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During his doctorate, Professor Hernández-Lemus worked in theoretical chemical physics and non-equilibrium statistical physics. In particular, he developed an irreversible thermodynamics formalism to study molecular systems in the critical point far from equilibrium. In the context of this formalism, by extending ideas from measure theory and mathematical statistical mechanics, he was able to derive correlation functions for non-equilibrium systems without using equilibrium closures (such as the Ornstein-Zernike). This work was the first fully-analytical study, free from adjustable parameters, to describe appropriately (both quantitatively and qualitatively) the critical co-solution transition for a binary mixture with its associated transport processes [Hernández-Lemus, E. García-Colín, L.S., Non-equilibrium critical behavior: An extended irreversible thermodynamics approach, Jou. of Non-Equil. Thermodyn., 31, 4, 397-417, (2006)].
Within biological physics and computational systems biology, current research includes the development of a non-equilibrium thermodynamics theoretical framework to study whole genome transcriptional regulation in eukaryotes (humans in particular) [Hernández-Lemus, E., Non-Equilibrium Thermodynamics of Gene Expression and Transcriptional Regulation, Jou. of Non-Equil. Thermodyn., 34, 4, 371-394, (2009)].
This theoretical framework has been used to analyze transcriptional bursts and their relation with anomalous gene expression in cancer [Hernández-Lemus, E., Correa-Rodríguez, M.D., Non-equilibrium hyperbolic transport in transcriptional regulation, PLoS ONE 6, 7, e21558 (2011)] and their role in specific genes at the coupling between metabolic disruption and cancer [Baca-López, K., Hidalgo-Miranda, A., Mayorga, M., Gutiérrez-Nájera, N.,Hernández-Lemus, E., The role of master regulators in the metabolic/ transcriptional coupling in breast carcinomas, PLoS ONE 7, 8, e42678, (2012)].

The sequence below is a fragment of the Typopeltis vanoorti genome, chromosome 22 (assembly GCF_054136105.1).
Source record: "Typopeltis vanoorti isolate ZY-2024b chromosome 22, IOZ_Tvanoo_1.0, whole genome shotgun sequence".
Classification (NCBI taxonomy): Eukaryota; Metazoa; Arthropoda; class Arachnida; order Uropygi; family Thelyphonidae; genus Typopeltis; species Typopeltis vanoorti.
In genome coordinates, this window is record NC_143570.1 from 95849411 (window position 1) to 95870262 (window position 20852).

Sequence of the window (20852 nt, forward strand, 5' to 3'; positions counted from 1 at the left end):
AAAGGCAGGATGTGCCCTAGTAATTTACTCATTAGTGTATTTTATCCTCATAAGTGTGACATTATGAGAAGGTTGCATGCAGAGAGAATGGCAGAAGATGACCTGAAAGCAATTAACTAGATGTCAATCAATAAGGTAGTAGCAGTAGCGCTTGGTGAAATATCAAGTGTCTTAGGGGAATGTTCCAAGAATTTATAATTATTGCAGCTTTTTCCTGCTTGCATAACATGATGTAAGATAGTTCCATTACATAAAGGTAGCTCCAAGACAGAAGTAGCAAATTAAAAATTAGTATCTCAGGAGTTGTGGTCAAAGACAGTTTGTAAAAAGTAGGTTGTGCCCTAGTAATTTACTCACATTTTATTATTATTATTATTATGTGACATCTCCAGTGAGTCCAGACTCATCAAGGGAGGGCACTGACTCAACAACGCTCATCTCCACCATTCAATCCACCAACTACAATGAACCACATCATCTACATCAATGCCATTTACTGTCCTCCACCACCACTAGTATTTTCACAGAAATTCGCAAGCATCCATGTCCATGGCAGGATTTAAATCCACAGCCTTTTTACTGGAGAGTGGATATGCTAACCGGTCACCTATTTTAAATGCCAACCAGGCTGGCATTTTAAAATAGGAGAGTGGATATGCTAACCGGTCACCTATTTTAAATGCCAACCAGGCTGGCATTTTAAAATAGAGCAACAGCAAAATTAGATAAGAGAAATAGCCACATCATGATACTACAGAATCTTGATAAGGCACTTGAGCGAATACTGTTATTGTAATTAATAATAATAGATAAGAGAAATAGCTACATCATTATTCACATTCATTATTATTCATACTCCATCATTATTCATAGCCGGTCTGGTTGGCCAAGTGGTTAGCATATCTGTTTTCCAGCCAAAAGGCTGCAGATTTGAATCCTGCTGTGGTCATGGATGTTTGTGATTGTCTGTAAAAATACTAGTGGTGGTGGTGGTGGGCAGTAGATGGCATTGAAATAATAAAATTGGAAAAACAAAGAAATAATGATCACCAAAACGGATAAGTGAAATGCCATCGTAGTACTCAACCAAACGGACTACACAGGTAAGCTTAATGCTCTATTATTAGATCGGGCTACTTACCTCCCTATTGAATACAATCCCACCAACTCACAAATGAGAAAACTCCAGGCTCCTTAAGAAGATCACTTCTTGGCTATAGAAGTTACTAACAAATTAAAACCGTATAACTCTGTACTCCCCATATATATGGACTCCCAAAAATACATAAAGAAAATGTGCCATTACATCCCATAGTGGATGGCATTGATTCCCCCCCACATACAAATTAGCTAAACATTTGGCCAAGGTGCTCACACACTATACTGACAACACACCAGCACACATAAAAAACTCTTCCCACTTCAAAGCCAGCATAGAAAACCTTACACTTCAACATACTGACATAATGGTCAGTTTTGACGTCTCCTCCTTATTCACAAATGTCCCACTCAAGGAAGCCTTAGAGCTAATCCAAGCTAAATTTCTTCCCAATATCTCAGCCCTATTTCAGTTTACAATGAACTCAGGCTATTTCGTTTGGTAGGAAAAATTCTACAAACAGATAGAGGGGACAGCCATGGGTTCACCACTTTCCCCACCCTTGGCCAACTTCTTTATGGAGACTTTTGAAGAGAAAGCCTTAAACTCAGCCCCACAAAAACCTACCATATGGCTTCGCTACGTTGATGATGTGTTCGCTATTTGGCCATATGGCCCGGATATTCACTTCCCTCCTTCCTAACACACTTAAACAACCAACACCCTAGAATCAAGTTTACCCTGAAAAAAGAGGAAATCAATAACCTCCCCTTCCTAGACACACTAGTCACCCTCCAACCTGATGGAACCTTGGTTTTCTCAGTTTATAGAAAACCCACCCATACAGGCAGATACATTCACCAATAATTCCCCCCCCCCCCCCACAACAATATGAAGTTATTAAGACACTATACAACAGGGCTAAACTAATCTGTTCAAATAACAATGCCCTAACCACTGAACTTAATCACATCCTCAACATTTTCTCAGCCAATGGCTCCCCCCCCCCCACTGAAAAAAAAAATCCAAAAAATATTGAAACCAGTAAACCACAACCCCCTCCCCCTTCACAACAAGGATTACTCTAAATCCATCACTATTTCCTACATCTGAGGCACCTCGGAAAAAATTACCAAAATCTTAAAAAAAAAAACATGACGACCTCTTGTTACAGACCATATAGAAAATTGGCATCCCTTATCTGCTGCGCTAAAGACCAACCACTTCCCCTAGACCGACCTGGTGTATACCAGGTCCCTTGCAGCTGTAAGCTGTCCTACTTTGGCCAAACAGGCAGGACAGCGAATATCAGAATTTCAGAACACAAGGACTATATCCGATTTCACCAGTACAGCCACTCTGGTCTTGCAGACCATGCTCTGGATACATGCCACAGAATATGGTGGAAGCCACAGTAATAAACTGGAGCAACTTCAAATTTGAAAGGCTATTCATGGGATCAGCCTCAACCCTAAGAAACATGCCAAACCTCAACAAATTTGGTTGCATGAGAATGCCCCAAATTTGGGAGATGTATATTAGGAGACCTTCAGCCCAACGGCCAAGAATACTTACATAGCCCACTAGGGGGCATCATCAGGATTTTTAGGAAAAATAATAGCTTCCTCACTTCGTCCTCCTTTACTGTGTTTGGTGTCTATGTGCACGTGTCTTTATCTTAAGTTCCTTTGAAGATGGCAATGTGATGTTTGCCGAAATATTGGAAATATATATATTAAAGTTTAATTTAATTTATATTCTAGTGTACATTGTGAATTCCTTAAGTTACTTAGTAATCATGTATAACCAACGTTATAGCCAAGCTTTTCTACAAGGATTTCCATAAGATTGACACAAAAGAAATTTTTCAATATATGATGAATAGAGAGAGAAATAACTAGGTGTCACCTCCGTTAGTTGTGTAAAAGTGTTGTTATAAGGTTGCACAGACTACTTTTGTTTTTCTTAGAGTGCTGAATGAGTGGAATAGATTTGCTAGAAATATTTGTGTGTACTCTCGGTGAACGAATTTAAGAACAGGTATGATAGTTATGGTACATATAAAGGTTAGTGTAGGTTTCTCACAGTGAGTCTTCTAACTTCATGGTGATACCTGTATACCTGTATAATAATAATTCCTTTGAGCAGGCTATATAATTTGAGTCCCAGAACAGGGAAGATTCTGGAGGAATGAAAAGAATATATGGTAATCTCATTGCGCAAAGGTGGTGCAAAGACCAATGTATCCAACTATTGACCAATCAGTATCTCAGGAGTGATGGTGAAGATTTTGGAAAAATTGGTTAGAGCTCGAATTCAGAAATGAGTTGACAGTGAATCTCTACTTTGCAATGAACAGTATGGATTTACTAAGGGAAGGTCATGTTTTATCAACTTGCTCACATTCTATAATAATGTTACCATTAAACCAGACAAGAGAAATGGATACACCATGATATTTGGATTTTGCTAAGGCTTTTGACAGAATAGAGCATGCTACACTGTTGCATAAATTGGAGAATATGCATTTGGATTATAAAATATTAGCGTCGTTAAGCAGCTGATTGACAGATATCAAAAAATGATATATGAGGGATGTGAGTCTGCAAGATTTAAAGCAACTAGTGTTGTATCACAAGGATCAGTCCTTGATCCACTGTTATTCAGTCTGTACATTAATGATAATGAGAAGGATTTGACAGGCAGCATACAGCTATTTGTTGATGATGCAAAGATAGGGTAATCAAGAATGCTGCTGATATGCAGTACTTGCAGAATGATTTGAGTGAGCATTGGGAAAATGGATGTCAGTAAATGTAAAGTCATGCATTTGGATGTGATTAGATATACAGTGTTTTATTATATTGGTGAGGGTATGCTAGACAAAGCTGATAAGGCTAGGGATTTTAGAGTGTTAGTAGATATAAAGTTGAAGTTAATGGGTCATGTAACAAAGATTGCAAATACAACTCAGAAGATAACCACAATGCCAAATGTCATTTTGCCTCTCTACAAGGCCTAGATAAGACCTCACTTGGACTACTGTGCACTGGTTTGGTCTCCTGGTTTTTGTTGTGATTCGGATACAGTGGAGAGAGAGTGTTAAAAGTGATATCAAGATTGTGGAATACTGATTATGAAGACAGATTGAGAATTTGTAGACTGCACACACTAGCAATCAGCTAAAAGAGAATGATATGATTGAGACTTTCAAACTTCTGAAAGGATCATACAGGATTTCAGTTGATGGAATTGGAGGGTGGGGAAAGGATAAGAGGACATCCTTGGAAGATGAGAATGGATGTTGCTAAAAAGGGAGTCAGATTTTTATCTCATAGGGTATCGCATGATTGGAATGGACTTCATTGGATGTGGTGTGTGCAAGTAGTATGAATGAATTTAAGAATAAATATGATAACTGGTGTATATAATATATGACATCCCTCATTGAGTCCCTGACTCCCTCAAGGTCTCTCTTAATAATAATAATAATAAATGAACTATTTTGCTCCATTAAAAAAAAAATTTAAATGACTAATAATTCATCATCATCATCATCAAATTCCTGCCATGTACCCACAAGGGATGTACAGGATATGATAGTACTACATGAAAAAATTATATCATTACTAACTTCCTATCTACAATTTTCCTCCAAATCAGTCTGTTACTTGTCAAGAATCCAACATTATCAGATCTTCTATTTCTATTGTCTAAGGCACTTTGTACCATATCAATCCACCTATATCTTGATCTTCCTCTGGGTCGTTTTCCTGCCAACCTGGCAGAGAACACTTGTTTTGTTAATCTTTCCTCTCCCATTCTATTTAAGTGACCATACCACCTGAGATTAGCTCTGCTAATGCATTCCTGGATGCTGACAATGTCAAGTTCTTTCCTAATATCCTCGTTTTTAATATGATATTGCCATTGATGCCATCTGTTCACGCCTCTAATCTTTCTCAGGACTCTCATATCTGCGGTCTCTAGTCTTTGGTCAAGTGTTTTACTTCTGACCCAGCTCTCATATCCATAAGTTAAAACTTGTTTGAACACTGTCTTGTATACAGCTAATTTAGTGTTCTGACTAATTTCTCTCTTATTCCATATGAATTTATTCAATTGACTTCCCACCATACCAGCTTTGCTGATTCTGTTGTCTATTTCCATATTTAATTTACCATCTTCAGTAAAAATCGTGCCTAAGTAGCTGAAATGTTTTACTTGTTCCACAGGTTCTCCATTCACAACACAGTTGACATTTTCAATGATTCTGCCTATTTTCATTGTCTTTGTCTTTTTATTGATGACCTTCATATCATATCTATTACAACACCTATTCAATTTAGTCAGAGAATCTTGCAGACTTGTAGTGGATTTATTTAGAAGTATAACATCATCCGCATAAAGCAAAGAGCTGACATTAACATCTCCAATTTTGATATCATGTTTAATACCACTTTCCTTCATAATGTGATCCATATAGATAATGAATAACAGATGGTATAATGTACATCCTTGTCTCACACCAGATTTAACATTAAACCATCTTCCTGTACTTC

Aside from individual developments, Professor Hernández-Lemus has been also involved in the statistical and computational design of high-end experimental projects such as the Mexican Genome Project (Mexican Genome Diversity and Genomic Medicine Project) [Silva-Zolezzi I, et al., Analysis of genomic diversity in Mexican Mestizo populations to develop genomic medicine in Mexico. PNAS 106, 21, 8611- 8616, (2009)] and the sequencing of the genome of diffuse large B-cell lymphoma cells [Lohr, J., et al., Discovery and Prioritization of Somatic Mutations in DLBCL by Whole Exome Sequencing, PNAS 109, 10, 3879-3884, (2012)].
Dr. Hernández- Lemus is also a strong advocate for OpenScience/OpenAccess [He is Academic Editor at PLoS ONE and Review Editor at Frontiers in Physiology] and has devoted special efforts to spread the role of theoretical physics (specially statistical mechanics and complex systems) in the biomedical research community within his country.